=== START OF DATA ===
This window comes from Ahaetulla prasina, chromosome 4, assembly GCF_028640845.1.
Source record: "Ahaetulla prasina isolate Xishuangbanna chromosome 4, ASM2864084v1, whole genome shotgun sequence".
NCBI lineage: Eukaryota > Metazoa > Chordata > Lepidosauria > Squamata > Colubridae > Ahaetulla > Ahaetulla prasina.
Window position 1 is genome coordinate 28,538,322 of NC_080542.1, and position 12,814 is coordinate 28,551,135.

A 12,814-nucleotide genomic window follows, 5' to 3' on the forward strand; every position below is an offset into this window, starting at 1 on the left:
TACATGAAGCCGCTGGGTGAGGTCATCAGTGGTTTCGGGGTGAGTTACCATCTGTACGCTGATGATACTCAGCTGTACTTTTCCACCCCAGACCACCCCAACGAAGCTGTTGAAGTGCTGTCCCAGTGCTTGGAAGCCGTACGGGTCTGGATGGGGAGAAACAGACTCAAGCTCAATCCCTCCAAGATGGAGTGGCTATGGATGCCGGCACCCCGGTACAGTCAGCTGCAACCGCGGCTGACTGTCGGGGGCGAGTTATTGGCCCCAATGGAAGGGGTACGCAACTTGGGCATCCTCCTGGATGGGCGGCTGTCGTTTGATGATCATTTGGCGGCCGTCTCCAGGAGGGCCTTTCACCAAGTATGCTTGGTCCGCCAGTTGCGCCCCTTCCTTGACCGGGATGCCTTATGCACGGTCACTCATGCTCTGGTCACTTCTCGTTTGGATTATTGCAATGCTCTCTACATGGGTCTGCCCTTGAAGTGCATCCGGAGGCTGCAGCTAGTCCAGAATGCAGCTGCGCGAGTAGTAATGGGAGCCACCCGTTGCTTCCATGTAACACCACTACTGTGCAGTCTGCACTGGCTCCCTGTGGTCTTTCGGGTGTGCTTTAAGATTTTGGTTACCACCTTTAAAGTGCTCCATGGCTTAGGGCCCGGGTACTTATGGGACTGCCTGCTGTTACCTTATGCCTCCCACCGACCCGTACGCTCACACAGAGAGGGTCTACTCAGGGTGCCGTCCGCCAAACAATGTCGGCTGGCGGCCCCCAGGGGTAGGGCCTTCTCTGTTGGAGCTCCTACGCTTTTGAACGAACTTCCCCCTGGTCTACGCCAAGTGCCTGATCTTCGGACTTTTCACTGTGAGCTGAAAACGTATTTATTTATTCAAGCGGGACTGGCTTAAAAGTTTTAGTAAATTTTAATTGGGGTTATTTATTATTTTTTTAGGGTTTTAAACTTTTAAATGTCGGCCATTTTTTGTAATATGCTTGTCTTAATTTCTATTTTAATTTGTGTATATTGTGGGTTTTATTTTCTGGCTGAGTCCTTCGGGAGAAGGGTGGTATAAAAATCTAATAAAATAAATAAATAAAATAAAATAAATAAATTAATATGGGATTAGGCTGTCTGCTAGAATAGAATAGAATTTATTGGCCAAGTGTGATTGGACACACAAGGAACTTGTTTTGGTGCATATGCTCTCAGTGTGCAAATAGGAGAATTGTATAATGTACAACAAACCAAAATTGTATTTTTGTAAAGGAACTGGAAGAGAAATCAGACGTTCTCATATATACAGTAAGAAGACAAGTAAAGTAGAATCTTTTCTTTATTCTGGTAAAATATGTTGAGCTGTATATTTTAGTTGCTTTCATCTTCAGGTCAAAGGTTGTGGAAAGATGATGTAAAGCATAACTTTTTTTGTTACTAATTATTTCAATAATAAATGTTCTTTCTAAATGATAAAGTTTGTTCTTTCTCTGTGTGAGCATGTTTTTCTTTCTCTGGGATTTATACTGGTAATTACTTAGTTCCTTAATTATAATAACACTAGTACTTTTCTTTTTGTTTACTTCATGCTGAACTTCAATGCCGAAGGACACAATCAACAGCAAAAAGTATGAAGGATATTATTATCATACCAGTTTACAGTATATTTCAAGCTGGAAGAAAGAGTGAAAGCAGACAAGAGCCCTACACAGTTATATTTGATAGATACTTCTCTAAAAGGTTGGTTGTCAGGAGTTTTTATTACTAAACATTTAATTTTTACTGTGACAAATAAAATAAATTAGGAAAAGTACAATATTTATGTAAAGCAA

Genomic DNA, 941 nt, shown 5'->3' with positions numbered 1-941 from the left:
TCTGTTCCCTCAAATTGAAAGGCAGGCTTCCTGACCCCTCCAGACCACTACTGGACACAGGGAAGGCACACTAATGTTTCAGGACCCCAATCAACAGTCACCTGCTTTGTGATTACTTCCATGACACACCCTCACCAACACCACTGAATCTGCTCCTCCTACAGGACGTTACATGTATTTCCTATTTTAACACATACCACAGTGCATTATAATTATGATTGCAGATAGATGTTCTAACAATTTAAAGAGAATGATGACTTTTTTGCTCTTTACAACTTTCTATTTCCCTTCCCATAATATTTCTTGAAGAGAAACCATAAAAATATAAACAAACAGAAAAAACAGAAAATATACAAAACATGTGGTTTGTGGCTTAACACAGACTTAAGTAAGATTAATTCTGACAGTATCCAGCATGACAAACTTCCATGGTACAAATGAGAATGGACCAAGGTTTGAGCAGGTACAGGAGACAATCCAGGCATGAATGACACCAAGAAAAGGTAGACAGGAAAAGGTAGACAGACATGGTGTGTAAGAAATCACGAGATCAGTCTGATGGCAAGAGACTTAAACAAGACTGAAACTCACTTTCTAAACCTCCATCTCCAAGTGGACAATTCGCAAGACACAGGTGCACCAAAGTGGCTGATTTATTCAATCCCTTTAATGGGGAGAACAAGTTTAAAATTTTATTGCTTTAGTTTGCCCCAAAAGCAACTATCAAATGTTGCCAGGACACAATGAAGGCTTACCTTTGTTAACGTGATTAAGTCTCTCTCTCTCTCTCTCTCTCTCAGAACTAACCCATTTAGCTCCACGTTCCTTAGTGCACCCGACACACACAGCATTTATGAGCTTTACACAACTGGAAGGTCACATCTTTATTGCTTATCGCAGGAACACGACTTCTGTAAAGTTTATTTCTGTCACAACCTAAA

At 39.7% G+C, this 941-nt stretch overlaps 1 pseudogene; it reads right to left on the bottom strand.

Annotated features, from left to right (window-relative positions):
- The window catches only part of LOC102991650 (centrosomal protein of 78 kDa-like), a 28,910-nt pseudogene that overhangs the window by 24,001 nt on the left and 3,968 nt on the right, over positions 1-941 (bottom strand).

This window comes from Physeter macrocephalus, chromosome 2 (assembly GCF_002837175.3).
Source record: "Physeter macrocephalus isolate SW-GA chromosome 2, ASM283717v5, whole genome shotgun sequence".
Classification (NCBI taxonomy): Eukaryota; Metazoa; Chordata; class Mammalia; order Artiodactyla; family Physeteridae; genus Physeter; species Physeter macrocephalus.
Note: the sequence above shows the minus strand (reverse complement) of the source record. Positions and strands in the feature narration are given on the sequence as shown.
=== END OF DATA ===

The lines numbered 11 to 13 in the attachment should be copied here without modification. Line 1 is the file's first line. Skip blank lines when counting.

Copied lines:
- The window catches only part of LOC102991650 (centrosomal protein of 78 kDa-like), a 28,910-nt pseudogene that overhangs the window by 24,001 nt on the left and 3,968 nt on the right, over positions 1-941 (bottom strand).

This window comes from Physeter macrocephalus, chromosome 2 (assembly GCF_002837175.3).
Source record: "Physeter macrocephalus isolate SW-GA chromosome 2, ASM283717v5, whole genome shotgun sequence".